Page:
Sixth Sunday of Easter (B)
May 05, 2024
Fr. John Colacino C.PP.S.



Rite of Sprinkling





Grant, almighty God,
that we may celebrate with heartfelt devotion these days of joy,
which we keep in honor of the risen Lord,
and that what we relive in remembrance
we may always hold to in what we do.
Through our Lord Jesus Christ, your Son,
who lives and reigns with you in the unity of the Holy Spirit,
God, for ever and ever.  Amen.

First Reading ACTS 10:25-26, 34-35, 44-48

On Peter’s arrival at Caesarea, Cornelius, a centurion of the Roman cohort, met him, and falling at his feet, worshipped him. 26 But Peter made him get up, saying, “Stand up; I am only a mortal.” 34 Then Peter began to speak to those assembled in the house of Cornelius, “I truly understand that God shows no partiality, 35 but in every nation anyone who fears him and does what is right is acceptable to him. 44 While Peter was still speaking, the Holy Spirit fell upon all who heard the word. 45 The circumcised believers who had come with Peter were astounded that the gift of the Holy Spirit had been poured out even on the Gentiles, 46 for they heard them speaking in tongues and extolling God. Then Peter said, 47 “Can anyone withhold the water for baptizing these people who have received the Holy Spirit just as we have?” 48 So he ordered them to be baptized in the name of Jesus Christ. Then they invited him to stay for several days.

Responsorial Psalm PS 98:1, 2-3, 3-4

R/. The Lord has revealed to the nations his saving power.

Second Reading 1 JN 4:7-10

Beloved, let us love one another, because love is from God; everyone who loves is born of God and knows God. 8 Whoever does not love does not know God, for God is love. 9 God’s love was revealed among us in this way: God sent his only Son into the world so that we might live through him. 10 In this is love, not that we loved God but that he loved us and sent his Son to be the atoning sacrifice for our sins.

Alleluia JN 14:23


Gospel JN 15:9-17

Jesus said to his disciples: 9 “As the Father has loved me, so I have loved you; abide in my love. 10 If you keep my commandments, you will abide in my love, just as I have kept my Father’s commandments and abide in his love. 11 “I have said these things to you so that my joy may be in you, and that your joy may be complete. 12 This is my commandment, that you love one another as I have loved you. 13 No one has greater love than this, to lay down one’s life for one’s friends. 14 “You are my friends if you do what I command you. 15 I do not call you servants any longer, because the servant does not know what the master is doing; but I have called you friends, because I have made known to you everything that I have heard from my Father. 16 “You did not choose me but I chose you. And I appointed you to go and bear fruit, fruit that will last, so that the Father will give you whatever you ask him in my name. 17 I am giving you these commands so that you may love one another.”

Catena Nova

Perfect friendship is friendship between those who are good and resemble one another according to virtue, for those who are alike in virtue wish one another good inasmuch as they are virtuous, and they are virtuous in themselves. But people who wish good to friends for their sake are the truest friends; they do this for the friends themselves, and not for something incidental (St. Thomas Aquinas).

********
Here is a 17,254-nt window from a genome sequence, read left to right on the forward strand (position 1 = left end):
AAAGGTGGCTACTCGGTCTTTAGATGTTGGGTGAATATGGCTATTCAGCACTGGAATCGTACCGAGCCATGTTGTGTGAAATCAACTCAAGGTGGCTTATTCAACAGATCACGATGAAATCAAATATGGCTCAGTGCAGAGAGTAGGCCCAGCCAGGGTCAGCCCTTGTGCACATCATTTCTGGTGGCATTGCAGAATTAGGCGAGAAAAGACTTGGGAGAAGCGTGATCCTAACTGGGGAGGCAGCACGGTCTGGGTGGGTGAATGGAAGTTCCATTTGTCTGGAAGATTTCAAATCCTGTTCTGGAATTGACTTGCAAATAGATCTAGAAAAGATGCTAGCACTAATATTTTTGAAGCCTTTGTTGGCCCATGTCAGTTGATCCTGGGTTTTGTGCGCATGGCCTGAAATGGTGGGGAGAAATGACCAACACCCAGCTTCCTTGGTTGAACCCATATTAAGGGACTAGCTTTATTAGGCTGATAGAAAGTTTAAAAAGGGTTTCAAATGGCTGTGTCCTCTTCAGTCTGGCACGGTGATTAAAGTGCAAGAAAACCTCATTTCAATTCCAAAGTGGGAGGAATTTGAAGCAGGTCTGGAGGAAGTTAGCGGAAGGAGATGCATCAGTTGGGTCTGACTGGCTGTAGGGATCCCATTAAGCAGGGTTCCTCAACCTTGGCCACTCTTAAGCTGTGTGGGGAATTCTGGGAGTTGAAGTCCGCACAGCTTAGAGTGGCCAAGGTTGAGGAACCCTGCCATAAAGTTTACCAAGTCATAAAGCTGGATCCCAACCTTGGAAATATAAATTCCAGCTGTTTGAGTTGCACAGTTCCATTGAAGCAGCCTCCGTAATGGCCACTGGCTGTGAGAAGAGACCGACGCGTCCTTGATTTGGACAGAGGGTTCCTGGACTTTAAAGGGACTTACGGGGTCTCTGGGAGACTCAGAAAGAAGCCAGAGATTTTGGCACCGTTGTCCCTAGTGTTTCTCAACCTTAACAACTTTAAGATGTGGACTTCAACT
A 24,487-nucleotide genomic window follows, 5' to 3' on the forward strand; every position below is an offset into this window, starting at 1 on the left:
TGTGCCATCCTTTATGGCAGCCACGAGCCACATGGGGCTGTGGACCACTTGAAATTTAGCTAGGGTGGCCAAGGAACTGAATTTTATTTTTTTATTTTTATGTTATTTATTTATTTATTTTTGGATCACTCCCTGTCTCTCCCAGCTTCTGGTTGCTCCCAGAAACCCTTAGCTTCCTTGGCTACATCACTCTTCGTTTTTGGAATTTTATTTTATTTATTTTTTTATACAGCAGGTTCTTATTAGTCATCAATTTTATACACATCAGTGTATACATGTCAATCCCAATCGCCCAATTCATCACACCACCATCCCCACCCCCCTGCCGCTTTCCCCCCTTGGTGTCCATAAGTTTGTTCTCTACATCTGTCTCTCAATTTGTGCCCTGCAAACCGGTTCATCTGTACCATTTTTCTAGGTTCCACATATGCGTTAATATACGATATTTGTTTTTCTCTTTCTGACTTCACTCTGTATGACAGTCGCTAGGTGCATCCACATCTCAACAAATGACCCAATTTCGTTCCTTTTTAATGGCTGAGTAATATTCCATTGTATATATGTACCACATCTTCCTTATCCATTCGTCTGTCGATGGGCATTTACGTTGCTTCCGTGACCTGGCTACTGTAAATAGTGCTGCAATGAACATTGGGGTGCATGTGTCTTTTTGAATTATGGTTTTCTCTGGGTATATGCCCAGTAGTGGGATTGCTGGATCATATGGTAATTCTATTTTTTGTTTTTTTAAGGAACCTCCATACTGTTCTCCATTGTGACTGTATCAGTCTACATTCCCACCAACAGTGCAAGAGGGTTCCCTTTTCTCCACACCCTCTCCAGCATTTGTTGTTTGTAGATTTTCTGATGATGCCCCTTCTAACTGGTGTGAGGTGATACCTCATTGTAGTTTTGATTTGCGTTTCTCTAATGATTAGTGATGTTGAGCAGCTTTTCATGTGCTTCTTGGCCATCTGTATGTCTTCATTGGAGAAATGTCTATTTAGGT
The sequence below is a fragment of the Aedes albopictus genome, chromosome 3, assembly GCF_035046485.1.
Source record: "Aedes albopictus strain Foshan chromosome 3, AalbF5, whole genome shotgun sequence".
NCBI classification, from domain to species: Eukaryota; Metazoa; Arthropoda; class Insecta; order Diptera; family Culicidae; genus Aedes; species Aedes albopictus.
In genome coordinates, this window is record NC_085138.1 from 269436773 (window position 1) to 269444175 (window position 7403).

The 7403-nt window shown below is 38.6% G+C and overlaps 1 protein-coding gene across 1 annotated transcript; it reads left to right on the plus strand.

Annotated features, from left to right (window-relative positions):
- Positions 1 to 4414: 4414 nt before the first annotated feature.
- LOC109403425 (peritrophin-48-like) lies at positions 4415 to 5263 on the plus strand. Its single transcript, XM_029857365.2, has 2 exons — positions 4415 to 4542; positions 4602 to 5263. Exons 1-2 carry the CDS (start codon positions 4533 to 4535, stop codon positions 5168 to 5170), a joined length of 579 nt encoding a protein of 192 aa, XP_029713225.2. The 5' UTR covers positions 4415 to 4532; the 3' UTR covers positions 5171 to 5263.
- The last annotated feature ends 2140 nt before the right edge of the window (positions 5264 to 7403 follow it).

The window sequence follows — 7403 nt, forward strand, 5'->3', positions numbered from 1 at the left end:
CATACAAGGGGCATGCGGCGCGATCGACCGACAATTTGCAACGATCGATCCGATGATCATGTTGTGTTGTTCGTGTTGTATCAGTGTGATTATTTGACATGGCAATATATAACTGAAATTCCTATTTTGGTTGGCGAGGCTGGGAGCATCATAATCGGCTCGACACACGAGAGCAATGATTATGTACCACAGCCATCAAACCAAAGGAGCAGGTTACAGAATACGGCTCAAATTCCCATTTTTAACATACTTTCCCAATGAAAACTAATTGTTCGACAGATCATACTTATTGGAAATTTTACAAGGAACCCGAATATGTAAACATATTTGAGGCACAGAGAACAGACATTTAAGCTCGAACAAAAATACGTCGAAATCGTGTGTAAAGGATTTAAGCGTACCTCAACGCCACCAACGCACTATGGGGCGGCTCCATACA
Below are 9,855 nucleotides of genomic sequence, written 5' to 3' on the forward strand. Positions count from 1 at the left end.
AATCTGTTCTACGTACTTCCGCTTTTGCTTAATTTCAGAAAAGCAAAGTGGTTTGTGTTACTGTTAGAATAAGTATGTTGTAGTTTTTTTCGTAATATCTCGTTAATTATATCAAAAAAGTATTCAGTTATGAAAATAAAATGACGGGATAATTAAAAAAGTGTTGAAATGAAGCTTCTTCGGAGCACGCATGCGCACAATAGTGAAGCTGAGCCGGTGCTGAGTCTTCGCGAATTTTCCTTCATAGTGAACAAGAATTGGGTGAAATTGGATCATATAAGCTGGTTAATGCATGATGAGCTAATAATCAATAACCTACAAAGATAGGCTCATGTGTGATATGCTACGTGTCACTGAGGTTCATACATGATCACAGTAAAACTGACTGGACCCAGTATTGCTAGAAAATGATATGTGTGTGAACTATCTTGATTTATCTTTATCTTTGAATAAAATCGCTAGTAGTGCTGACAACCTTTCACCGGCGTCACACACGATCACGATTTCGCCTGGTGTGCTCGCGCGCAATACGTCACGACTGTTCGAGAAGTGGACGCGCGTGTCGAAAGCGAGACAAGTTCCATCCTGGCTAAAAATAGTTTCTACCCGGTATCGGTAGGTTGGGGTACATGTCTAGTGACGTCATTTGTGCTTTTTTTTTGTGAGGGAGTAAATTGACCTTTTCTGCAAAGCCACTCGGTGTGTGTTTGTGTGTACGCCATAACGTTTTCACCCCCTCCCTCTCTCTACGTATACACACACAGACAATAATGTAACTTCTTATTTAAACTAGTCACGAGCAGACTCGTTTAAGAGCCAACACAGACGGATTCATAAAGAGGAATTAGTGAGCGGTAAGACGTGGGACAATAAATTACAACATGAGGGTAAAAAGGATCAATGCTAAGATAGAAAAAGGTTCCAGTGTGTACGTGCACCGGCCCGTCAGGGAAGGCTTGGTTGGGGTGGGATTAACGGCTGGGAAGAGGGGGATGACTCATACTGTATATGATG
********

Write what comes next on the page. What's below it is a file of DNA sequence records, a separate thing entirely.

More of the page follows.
Let us deeply consider the love of our Savior Christ who so loved his own unto the end that for their sakes he willingly suffered that painful end, and therein declared the highest degree of love that can be. For, as he himself says: “A greater love no one has than to give his life for his friends.” This is indeed the greatest love that ever anyone had. But yet had our Savior a greater, for he gave his for both friend and foe?…. Let us all in time, then, learn to love as we should, God above all things, and all other things for him. And whatsoever love be not referred to that end, namely, to the good pleasure of God, is a very vain and unfruitful love. And whatsoever love we bear to any creature whereby we love God the less, that love is a loathsome love and hinders us from heaven…. For whatever we love that makes us break God’s commandment, we love better than God, and that is a love deadly and damnable. Now, since our Lord has so loved us, for our salvation, let us diligently call for his grace that in return for his great love we be not found ungrateful (St. Thomas More).

What is that sweet thing that comes sometimes to touch me at the thought of God? It affects me with such vehemence and sweetness that I begin wholly to go out of myself and to be lifted up, I know not where. I am renewed and changed; it is a state of inexpressible well-being. My consciousness rejoices.  I lose the memory of my former trials, my soul rejoices, my mind becomes clearer, my heart is enflamed, my desires are satisfied. I feel myself transported into a new place, I know not where.  I grasp something inside of me as if with the embraces of love. I do not know what it is, and yet I strive with all my strength to hold it and not to lose it.  I struggle deliciously to prevent myself leaving this thing which I desire to embrace forever, and I exult with unspeakable intensity, as if I had at last found the goal of all my desires. I seek for nothing more.  I wish for nothing more.  All my ambition is to continue at the point I have reached. Is it my Beloved?  Tell me, I beg you, if this be He, that when He returns, I may entice Him not to depart, and to establish in me His permanent dwelling-place (Hugh of St. Victor).